And there’s no guarantee that what comes out of the process will be embraced, not just by companies, but also investors, activists, communities and policy makers. More to come on that during 2019. If it works, the notion of leveraging science to determine how to take on complex environmental challenges could play a key role in accelerating progress on addressing climate change and pressing resource issues.

Key players to watch

Mars — the global purveyor of candy, pet foods and other products is an early leader in science-based targets for climate, land and water impacts.

Science-Based Targets Initiative — a coalition of five partner NGOs, it is the principal organization providing guidelines and guidance for creating science-based GHG goals.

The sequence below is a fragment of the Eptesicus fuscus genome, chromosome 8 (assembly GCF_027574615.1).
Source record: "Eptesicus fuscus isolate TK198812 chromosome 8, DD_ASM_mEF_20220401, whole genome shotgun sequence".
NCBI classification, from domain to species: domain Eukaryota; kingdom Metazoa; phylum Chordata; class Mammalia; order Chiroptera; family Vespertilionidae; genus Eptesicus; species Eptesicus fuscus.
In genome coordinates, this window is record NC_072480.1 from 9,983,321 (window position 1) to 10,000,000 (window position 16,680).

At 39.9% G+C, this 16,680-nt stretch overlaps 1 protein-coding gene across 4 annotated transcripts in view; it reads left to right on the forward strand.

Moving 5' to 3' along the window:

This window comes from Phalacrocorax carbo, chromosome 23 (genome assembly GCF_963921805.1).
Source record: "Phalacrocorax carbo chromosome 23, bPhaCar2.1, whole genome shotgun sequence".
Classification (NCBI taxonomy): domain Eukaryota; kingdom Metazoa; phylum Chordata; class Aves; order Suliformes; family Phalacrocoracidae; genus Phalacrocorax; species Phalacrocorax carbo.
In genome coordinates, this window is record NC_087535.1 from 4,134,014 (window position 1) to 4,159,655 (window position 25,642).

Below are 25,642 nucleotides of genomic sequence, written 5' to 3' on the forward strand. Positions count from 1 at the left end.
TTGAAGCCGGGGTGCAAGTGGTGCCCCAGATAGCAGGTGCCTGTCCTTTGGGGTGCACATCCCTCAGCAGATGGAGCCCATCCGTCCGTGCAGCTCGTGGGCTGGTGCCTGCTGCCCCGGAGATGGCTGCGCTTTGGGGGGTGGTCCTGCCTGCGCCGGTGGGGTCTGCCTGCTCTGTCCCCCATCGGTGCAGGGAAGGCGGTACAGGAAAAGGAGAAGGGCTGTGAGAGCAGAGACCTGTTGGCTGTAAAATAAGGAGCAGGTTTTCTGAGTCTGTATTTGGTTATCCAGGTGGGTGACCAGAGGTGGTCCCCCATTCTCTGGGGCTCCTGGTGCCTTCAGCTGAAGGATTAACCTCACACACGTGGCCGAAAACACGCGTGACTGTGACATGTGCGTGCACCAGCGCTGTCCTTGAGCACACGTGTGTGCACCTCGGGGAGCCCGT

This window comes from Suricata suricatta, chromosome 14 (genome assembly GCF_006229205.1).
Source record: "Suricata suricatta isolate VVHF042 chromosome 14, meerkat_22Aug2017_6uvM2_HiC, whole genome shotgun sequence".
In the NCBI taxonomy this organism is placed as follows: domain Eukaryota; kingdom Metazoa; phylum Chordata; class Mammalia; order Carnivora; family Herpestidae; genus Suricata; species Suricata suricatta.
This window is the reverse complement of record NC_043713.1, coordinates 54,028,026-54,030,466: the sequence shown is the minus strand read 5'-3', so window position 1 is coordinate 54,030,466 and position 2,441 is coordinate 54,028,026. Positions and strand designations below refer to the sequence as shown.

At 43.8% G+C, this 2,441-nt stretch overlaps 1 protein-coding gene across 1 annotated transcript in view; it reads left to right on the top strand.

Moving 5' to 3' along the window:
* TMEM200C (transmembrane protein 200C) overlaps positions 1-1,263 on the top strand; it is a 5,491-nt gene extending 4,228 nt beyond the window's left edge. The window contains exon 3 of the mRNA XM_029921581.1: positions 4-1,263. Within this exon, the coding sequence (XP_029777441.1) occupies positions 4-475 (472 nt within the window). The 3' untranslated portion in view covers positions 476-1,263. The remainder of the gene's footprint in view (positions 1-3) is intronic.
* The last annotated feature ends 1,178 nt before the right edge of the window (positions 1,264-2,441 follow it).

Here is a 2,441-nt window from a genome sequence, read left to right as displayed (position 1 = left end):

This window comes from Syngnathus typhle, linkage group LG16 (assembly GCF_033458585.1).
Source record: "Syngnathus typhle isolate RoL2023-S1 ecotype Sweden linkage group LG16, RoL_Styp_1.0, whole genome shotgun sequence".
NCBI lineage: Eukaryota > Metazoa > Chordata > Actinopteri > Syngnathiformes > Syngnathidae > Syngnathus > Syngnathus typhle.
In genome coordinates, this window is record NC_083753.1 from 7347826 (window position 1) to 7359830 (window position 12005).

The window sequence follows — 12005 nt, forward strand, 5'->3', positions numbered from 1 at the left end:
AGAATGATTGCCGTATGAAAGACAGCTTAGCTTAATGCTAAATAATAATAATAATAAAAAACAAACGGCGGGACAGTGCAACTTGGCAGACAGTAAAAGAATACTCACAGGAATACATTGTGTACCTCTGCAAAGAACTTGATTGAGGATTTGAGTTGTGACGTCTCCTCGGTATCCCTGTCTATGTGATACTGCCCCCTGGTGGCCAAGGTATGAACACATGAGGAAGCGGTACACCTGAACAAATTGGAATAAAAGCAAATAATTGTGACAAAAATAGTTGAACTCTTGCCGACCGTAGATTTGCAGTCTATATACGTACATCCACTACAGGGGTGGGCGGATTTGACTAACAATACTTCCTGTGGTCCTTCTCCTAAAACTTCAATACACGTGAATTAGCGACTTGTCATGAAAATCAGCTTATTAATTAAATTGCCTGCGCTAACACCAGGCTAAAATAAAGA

Science-Based Targets Network — a consortium of roughly 25 nonprofit organizations and more than 200 individuals working to develop science-based targets for water, land use, biodiversity and oceans. Currently in formation.

We Mean Business Coalition — the coalition of seven leading sustainable business NGOs — The B Team, BSR, CDP, Ceres, Climate Group, the Prince of Wales’s Corporate Leaders’ Group and the World Business Council for Sustainable Development — is taking a leading role in the Science-Based Targets Network.

World Resources Institute (WRI) — its Science-Based Targets Initiative has led the way in developing emissions-reduction goals for carbon and has worked with companies to develop goals for water and other issues.